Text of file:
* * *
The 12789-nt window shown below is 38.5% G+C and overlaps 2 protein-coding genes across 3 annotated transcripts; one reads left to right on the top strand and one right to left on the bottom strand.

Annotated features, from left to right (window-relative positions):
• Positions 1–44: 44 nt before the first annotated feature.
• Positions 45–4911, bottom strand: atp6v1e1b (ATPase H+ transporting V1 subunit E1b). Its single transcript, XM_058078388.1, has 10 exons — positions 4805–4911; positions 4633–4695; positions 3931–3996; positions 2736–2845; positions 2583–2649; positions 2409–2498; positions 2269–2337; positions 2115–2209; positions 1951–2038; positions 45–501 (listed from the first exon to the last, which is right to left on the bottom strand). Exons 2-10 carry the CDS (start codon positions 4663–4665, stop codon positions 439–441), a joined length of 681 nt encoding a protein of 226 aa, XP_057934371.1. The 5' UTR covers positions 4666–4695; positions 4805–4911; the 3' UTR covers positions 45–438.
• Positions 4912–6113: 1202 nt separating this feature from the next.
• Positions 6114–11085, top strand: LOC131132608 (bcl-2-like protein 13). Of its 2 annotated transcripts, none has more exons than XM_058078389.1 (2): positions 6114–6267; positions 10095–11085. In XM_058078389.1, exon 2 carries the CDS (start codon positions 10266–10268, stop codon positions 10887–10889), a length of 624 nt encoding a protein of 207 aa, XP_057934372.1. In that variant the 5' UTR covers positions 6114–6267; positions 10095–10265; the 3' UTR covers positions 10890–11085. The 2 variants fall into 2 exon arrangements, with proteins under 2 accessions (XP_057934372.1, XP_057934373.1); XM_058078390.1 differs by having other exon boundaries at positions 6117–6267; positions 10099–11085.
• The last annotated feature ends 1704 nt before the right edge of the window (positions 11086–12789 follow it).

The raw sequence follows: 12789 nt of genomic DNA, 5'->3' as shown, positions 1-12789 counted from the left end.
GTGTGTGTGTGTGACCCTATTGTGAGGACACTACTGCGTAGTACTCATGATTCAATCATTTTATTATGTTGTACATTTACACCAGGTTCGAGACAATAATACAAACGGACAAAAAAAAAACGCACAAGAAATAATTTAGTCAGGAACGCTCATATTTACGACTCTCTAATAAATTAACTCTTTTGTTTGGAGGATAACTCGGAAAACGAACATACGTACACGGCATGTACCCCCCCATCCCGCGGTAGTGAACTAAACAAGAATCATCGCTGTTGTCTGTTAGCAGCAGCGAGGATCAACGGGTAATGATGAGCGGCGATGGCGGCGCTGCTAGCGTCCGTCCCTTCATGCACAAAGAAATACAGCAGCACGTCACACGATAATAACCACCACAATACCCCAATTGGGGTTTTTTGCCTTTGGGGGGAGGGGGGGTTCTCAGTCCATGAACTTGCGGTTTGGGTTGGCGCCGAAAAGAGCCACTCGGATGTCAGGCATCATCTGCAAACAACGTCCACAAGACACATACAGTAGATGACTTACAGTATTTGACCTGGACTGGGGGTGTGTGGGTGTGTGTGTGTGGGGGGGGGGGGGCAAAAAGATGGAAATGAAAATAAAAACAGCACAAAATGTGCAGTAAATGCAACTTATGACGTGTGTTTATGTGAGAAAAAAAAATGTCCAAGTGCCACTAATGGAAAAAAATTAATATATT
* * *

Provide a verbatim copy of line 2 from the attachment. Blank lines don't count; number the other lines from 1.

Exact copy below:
Annotated features, from left to right (window-relative positions):